Country Studies

The Observatory of Public Sector Innovation (OPSI) undertakes country studies in order to help governments better understand how to foster public sector innovation systems that can contribute to achieving their goals. OPSI has thus far worked with the governments of Canada and Brazil.

A public sector innovation system is effectively all of the things that contribute to (and hinder) the appetite for innovation and the ability to deliver innovative outcomes. A public sector innovation system will look different between different contexts, as each country will have different traditions and structures in place. Every country has a public sector innovation system, however not every country will have an explicit or deliberate system. A public sector innovation system can be understood by looking at the relevant structures, actors and processes and their relationships. It also requires understanding the ‘lived experience’ of those within the system, as beliefs, attitudes, traditions and other informal factors can shape how and when innovation occurs as much as formal features.

Why do public sector innovation systems matter? Governments have always innovated and continue to do so. However, are governments innovating enough to meet collective societal expectations and ambitions? Governments are now operating in an environment of continual change, which means that continuing to rely on existing processes and well-established practices can be risky, as what worked once may not any longer. Currently there is question mark over whether governments have sufficiently integrated innovation practice into their core business.

This is because a continually evolving operating environment requires moving from innovation as a sporadic activity, to a situation where innovation is systemic and can be viewed as a consistent and reliable resource.

Governments operate in an environment of increasing change. This requires moving innovation from the sporadic to the systemic. Innovation needs to be a resource that governments can reliably and consistently draw on. The following are some of the key drivers for change. Changing functions – in an environment of change, governments must also change how they operate; Running to stay in place – in an evolving economy, governments have to change policy settings just in order to maintain the same outcomes; No room for spectators – in order to be effective decision-makers, governments have to have experiential knowledge of innovation; they cannot wait for the answers to be given to them; We want more – many politicians, citizens and public servants want, and expect, things to change; Risk of a mismatch – a government that does not innovate is one that is at risk of always being behind, always reacting, yet forever disappointing; Innovation as a core competency – the need for innovation can strike anywhere, therefore everyone must be ready and able to play their part.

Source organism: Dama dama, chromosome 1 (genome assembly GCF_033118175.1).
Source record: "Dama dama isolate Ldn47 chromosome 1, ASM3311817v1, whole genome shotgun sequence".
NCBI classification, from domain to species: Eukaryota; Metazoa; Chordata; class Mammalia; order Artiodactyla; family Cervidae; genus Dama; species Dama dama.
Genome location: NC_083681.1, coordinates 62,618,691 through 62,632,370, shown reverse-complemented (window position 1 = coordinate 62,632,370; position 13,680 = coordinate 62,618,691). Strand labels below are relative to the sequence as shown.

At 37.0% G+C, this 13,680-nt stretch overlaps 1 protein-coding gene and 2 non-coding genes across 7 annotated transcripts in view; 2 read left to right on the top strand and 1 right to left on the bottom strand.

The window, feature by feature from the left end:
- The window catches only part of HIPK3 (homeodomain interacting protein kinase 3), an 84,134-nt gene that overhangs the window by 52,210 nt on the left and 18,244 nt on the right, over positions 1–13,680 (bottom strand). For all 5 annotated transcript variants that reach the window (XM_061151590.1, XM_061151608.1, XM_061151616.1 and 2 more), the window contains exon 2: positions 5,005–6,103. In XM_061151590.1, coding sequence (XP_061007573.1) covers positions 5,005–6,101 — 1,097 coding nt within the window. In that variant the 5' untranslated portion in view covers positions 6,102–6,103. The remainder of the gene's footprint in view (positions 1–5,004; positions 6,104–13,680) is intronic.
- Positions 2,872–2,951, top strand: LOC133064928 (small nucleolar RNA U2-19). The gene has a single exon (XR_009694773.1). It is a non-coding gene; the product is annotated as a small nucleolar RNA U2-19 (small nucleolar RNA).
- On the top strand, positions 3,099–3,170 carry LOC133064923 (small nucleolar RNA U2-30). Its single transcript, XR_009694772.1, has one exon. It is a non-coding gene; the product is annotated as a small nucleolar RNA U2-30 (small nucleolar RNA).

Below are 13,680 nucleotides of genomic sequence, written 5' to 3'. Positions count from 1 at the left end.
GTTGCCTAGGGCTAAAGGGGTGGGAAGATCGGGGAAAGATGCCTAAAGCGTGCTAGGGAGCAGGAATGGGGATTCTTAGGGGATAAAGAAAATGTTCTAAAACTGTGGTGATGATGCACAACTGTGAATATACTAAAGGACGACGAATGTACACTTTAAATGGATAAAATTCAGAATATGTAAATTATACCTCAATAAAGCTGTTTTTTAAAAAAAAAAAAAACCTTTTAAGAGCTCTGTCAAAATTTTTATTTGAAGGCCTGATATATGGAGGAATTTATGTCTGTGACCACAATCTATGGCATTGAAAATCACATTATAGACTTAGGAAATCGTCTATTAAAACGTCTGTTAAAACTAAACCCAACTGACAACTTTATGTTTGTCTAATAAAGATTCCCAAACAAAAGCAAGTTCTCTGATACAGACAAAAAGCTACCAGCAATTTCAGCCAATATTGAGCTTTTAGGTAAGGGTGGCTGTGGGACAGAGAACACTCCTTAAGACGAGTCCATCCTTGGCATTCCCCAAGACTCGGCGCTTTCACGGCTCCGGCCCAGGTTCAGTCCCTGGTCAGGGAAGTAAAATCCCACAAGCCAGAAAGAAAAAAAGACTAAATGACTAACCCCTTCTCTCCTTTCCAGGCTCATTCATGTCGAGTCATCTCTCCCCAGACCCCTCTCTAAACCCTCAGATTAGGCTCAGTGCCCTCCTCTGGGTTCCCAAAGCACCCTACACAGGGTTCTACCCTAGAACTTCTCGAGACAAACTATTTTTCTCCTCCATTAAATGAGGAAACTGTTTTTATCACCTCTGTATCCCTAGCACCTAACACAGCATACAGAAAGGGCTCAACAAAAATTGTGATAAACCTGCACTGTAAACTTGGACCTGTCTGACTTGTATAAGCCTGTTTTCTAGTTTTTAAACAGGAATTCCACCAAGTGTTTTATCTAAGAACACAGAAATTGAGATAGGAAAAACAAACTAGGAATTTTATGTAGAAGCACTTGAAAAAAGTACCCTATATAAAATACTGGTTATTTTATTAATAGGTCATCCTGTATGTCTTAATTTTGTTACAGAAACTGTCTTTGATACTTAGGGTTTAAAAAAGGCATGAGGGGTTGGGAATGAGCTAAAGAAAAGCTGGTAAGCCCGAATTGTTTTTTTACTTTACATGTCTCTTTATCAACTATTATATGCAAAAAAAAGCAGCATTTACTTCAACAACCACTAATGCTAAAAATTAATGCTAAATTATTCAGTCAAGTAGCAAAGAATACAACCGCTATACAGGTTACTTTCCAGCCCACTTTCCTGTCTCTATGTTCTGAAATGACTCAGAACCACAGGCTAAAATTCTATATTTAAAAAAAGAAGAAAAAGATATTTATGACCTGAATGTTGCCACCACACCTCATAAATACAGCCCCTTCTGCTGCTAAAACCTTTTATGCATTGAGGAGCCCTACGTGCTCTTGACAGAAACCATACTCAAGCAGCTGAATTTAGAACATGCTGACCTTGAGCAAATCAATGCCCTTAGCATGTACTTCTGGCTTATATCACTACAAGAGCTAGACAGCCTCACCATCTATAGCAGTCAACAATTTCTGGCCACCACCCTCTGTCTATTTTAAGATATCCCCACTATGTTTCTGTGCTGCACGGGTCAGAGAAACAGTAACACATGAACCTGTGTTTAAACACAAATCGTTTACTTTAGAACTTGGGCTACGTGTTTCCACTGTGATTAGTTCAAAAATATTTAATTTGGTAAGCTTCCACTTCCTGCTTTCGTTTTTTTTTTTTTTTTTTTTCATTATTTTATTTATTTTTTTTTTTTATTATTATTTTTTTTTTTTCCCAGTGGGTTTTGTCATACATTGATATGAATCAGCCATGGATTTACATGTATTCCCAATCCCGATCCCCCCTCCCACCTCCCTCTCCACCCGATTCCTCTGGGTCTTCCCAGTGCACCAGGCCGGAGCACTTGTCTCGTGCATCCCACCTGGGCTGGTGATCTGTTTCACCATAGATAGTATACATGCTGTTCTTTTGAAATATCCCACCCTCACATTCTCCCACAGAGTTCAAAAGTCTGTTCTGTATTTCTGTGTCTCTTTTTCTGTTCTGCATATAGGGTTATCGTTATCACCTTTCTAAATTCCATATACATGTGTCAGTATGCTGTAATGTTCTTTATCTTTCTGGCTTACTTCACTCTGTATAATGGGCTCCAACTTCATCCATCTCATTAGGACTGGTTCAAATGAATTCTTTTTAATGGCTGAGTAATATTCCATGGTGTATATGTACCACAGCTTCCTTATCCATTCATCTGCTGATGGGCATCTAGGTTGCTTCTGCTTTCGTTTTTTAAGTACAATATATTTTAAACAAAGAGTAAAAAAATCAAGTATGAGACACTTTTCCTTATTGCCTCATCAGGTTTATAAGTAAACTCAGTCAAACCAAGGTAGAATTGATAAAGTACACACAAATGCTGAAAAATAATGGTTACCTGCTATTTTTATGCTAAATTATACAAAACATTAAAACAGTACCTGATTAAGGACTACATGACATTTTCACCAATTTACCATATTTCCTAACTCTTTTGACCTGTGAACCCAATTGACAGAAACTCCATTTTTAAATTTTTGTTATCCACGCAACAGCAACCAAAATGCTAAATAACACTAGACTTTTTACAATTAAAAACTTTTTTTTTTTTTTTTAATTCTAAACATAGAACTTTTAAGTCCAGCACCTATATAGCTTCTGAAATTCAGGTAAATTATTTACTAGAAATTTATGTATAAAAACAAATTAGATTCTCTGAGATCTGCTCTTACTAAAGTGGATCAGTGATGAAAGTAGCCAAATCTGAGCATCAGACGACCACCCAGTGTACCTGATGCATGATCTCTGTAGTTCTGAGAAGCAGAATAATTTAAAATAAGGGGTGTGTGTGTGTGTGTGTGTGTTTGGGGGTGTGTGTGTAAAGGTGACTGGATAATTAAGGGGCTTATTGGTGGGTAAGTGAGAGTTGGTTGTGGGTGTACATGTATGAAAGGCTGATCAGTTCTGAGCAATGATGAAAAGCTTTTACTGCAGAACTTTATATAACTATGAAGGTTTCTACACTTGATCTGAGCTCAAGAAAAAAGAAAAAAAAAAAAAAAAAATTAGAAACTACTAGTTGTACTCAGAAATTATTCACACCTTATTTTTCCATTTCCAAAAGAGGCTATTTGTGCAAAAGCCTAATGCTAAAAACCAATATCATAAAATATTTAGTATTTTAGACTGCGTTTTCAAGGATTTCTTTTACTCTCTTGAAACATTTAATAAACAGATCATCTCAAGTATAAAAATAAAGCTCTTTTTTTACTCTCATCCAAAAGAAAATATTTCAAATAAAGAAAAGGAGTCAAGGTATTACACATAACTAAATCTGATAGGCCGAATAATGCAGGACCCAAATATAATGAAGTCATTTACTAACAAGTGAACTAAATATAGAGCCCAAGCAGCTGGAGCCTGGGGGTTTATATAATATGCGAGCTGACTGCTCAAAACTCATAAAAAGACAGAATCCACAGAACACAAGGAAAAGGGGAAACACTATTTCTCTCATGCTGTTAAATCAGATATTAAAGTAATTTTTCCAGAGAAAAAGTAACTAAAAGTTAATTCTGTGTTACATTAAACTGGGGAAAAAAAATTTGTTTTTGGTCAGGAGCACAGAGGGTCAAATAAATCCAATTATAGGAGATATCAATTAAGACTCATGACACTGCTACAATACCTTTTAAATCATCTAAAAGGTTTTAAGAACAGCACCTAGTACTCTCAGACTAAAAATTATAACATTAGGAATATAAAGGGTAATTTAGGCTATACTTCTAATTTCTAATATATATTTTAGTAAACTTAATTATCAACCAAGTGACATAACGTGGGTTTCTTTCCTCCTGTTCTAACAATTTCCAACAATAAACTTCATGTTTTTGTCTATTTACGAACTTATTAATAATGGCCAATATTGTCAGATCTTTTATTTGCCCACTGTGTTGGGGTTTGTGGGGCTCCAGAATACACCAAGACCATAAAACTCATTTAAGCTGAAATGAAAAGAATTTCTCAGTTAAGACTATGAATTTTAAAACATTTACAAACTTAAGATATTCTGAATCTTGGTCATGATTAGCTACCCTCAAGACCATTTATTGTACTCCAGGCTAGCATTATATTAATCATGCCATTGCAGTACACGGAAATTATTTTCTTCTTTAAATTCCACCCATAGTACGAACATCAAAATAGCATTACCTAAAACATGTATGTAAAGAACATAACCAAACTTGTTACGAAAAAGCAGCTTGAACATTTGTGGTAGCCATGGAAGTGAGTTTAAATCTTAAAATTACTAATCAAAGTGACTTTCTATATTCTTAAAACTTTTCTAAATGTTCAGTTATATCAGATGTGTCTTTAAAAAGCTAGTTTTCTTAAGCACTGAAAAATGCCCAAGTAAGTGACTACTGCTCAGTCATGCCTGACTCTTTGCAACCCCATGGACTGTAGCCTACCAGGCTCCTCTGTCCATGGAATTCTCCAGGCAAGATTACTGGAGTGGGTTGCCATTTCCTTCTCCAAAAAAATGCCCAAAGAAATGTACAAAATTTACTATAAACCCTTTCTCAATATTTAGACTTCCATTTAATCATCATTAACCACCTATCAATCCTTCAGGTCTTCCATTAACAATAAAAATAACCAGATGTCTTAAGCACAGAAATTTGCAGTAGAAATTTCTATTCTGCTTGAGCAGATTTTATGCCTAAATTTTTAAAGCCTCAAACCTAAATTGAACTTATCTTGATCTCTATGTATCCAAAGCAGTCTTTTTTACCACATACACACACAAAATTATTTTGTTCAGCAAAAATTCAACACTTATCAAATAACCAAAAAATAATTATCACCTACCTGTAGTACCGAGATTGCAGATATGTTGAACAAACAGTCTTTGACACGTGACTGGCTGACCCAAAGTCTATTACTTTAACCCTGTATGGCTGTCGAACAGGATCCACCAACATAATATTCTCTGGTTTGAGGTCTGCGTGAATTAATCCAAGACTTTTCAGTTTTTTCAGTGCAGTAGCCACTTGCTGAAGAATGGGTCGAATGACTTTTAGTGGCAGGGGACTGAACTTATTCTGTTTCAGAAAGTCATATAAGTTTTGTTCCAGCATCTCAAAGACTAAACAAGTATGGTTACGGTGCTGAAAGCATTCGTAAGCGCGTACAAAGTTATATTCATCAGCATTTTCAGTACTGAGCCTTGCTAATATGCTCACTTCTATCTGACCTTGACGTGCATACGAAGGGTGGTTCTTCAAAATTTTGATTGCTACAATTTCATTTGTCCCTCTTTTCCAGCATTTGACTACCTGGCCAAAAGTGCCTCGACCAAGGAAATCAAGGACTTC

Given the need for a systemic approach OPSI, through its work with countries, has developed a model identifying the determinants of public sector innovation at the individual, organisational and system levels that can be applied to different country contexts.

A figure outlining the fundamental determinants of innovation and their manifestations at the individual, organisational and system levels. The first determinant is 'Reason for innovation' which manifests as 'Motivation to innovate' at the individual level, 'problem identification' and 'ideas generated' at the organisational level, and 'clarity about innovation' at the system level. The second determinant is 'possibility for innovation', which manifests itself as 'Opportunity to innovate' at the individual level, 'ideas generated' and 'proposals developed' at the organisational level, and 'Parity of innovation' at the system level. The third determinant is 'Capability for innovation' at the individual level, 'Project implementation' at the organisational level, and 'Suitability for Innovation' at the system level. The fourth determinant is 'Learning from innovation' at the individual level, 'Evaluation' and 'Lessons Diffused' at the organisational level, and 'Normality around innovation' at the system level.


This model provides a means by which to consider and appraise public sector innovation systems.

Questions about the country studies can be directed to [email protected].



Report cover

In 2017-18 OPSI, in partnership with the Canadian Government agencies Impact and Innovation Unit in the Privy Council Office and with Global Affairs Canada, undertook an in-depth investigation of the innovation system of the Public Service of Canada. The resulting report from the country study of Canada, The Innovation System of the Public Service of Canada, can be found on the OECD main site.

Background information

Additional information generated through the project is also shared here. These materials are working documents and should not be relied upon as official representations, rather they are materials that may be of help in better understanding the process of the country study. Due to the fragmented nature of any innovation system, it is quite possible there are errors, omissions, or things that have been misinterpreted or nuances missed (but that’s part of the learning process).


In 2018 OPSI and Public Employment began investigations of the innovation system of the Public Service of Brazil and innovative leadership of the Public Service of Brazil. Initial findings are now available:

Updates about the project can be found on the OPSI blog.

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